The reputation of Sir Philip Sidney as a knight and a gentleman, is familiar to every body, and may be summed up in the following apostrophe to a Preux Chevalier, which is a perfect picture of that old-fashioned character. "And now I dare say," exclaims Sir Bohort in the Morte Arthur, "that Sir Launcelot there thou liest; thou were never matched of none earthly hands. And thou were the curtiest knight that ever bare shield. And thou were the truest freende to thy lover that ever bestrode horse. And thou were the truest lover of a sinful man that ever loved woman. And thou were the goodliest person that ever came among prece (press) of knyghtes. And thou were the meekest man and the gentillest that ever ate in hal among ladies. And thou were the sternest knight to thy mortal foe, that ever put spere in rest." But his renown as a scholar and a poet, though equally high among his contemporaries, has not proved so enduring; and many of our readers, we have no doubt, will be surprised to learn what immense literary honours have been showered down upon this rival of Bayard, and right worthy successor of Chandos and Du Gueselin. We are informed by his biographers that no fewer than two hundred authors have borne testimony to his merits. He had not attained his twentieth year when he was honoured with the friendship and the correspondence of Hubert Languet — then an old man, universally esteemed in Europe for his learning, integrity and political wisdom. The muse of Spenser, which he patronized, and the graver pen of Camden, united in eulogizing him. The two universities poured out three volumes of scholastic lamentation over his untimely grave. The "Royal Solomon," King James I. wrote his epitaph both in Latin and English. An elegant scholar would have no other inscription upon his own tomb-stone, save that he had been "tutor to Sir Philip Sidney;" and Lord Brooke — the well-known Fulke Greville — took the same means of perpetuating the memory of his intimacy with that accomplished person. Some, perhaps a considerable portion, of this popularity and renown, was, doubtless, owing to the favour of Elizabeth and the influence of Leicester. But long after these transient causes had ceased to operate, men of learning and taste spoke of his literary talents with high, and even with exalted Young characterizes the "Arcadia," as the "charm of ages." Johnson, in the preface to his Dictionary associates Sidney with Spenser, as an authority in our language — as a writer, in whose works all the richness, variety and compass of English poetic diction have been displayed. And what is still more extraordinary, the sober and elegant Sir William Temple, speaks of our author as "the greatest poet and the noblest genius of any that have left writings [subaudi, of a certain sort] behind them, or published in ours or any other language — a person born capable not only of forming the greatest idea, but leaving the noblest example, if the length of his life had been equal to the excellence of his wit and his virtues."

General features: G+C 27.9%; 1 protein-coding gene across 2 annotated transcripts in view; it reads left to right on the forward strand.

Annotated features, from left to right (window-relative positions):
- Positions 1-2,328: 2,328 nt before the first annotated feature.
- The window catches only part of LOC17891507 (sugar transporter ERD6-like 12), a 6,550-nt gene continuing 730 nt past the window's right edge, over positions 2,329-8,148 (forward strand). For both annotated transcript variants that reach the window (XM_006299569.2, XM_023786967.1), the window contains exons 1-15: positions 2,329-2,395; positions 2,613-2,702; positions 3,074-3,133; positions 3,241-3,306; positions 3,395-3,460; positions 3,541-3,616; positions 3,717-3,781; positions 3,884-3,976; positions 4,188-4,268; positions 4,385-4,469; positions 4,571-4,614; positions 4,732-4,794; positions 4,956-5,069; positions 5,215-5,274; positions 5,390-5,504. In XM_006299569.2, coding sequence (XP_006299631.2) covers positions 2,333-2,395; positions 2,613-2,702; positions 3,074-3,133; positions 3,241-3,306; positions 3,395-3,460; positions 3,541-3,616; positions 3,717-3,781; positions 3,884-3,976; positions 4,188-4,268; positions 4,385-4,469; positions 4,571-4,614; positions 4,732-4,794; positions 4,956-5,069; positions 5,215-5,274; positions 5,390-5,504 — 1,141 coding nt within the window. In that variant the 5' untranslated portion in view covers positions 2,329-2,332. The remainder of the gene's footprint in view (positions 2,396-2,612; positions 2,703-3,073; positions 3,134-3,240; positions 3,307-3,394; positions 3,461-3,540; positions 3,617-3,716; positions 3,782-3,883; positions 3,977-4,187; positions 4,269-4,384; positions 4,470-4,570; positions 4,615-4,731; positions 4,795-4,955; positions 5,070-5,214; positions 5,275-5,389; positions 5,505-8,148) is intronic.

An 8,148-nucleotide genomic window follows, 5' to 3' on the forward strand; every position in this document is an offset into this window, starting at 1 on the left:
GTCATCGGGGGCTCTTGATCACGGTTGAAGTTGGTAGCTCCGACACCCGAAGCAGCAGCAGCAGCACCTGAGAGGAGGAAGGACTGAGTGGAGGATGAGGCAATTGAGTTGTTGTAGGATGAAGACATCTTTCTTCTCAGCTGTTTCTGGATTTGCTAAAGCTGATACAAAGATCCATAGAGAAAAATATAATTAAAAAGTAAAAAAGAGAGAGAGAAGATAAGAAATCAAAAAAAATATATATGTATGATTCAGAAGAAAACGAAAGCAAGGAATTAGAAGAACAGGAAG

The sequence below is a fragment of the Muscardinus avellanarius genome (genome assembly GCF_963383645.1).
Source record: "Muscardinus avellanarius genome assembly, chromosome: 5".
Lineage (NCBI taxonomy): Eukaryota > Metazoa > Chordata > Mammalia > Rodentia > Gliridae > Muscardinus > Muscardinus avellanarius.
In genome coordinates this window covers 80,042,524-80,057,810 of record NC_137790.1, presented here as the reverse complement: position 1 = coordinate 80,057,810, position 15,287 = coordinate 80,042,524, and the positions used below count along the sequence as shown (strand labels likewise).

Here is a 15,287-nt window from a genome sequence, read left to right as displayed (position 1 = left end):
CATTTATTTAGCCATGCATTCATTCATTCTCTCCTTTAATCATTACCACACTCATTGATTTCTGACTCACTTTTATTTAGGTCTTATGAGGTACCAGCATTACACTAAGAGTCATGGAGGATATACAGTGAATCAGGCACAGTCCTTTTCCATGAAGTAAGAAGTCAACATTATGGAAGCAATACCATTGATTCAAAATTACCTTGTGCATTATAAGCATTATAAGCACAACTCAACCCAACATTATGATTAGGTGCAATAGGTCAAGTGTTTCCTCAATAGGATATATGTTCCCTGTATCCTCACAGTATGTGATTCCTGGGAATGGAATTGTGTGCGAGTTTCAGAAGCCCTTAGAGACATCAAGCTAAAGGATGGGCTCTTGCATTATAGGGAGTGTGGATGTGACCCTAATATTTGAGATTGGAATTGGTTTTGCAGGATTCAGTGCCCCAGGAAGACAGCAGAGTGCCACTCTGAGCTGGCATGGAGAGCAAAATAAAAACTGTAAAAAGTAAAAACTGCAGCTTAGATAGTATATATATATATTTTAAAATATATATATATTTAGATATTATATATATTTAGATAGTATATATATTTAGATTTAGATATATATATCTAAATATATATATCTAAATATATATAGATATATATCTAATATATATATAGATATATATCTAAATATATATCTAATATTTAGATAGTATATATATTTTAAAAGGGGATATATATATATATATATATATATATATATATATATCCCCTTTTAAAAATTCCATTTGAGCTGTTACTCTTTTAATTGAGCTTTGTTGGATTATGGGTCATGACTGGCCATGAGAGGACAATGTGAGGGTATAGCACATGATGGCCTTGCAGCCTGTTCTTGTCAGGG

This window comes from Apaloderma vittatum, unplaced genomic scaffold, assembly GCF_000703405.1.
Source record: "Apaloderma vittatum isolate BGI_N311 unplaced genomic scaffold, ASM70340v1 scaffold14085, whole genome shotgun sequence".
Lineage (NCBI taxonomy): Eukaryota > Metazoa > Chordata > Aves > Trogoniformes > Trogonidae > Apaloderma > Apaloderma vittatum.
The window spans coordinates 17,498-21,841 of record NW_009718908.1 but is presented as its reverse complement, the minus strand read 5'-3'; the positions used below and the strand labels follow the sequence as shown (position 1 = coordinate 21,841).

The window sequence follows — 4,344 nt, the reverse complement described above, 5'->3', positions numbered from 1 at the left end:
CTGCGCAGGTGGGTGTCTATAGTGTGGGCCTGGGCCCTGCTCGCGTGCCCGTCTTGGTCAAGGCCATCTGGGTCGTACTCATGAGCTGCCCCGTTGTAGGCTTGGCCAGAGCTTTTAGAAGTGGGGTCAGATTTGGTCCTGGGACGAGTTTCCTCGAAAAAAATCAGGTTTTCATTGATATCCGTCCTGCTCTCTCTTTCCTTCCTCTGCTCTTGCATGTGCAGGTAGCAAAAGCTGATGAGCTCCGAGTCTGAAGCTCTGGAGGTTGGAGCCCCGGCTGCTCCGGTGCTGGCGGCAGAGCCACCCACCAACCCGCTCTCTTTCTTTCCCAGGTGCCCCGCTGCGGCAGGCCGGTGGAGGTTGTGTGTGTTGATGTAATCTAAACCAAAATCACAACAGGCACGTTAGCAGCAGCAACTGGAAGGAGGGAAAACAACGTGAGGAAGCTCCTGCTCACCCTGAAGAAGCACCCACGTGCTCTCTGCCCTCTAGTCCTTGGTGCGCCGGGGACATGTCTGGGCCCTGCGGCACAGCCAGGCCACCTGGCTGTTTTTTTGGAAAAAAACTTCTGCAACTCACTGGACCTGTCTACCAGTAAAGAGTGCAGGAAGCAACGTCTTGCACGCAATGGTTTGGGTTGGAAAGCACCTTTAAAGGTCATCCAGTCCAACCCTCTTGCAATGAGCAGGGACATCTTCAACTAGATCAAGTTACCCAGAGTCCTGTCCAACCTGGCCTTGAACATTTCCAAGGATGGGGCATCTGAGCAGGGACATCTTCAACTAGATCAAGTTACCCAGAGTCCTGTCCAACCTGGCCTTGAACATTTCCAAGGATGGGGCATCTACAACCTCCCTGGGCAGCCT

It is, on the other hand, quite amusing to contrast with these high-flown panegyrics, the dogmatical and contemptuous criticism of Horace Walpole, who treats the reputation of Sidney as a hum of the first magnitude. The remarks of this Iconoclast by profession — this wayward and opinionated sceptic, whose perverse delight it was to doubt where others believed, and decry what all the world admired — may be found in his Catalogue of Royal and Noble Authors in the notice of Fulke Greville. It is due to him, however, to state that some of our contemporaries have shewn themselves inclined to the same way of thinking. This wide diversity of opinion as to the merits of a person, in every point of view so interesting, is calculated to awaken the liveliest curiosity, and will, no doubt, supersede the necessity of an apology for troubling our readers with a few remarks suggested by the volume under review.